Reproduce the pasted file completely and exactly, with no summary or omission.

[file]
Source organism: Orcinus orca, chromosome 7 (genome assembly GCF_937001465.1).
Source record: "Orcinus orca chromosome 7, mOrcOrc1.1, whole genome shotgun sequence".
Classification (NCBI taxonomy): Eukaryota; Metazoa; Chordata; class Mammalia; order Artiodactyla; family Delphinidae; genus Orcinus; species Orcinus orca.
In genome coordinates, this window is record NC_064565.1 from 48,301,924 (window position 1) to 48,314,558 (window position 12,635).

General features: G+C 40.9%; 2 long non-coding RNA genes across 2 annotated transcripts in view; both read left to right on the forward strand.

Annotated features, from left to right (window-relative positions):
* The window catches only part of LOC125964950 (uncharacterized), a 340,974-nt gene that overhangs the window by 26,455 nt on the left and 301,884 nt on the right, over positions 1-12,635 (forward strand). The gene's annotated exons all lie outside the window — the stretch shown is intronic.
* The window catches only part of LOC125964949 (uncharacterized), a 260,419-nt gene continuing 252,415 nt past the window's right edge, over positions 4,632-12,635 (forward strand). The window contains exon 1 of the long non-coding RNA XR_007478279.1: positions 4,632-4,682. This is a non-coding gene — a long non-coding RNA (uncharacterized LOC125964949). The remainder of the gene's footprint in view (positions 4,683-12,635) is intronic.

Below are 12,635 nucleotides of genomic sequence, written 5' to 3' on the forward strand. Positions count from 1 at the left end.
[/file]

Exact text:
Source organism: Orcinus orca, chromosome 7 (genome assembly GCF_937001465.1).
Source record: "Orcinus orca chromosome 7, mOrcOrc1.1, whole genome shotgun sequence".
Classification (NCBI taxonomy): Eukaryota; Metazoa; Chordata; class Mammalia; order Artiodactyla; family Delphinidae; genus Orcinus; species Orcinus orca.
In genome coordinates, this window is record NC_064565.1 from 48,301,924 (window position 1) to 48,314,558 (window position 12,635).

General features: G+C 40.9%; 2 long non-coding RNA genes across 2 annotated transcripts in view; both read left to right on the forward strand.

Annotated features, from left to right (window-relative positions):
* The window catches only part of LOC125964950 (uncharacterized), a 340,974-nt gene that overhangs the window by 26,455 nt on the left and 301,884 nt on the right, over positions 1-12,635 (forward strand). The gene's annotated exons all lie outside the window — the stretch shown is intronic.
* The window catches only part of LOC125964949 (uncharacterized), a 260,419-nt gene continuing 252,415 nt past the window's right edge, over positions 4,632-12,635 (forward strand). The window contains exon 1 of the long non-coding RNA XR_007478279.1: positions 4,632-4,682. This is a non-coding gene — a long non-coding RNA (uncharacterized LOC125964949). The remainder of the gene's footprint in view (positions 4,683-12,635) is intronic.

Below are 12,635 nucleotides of genomic sequence, written 5' to 3' on the forward strand. Positions count from 1 at the left end.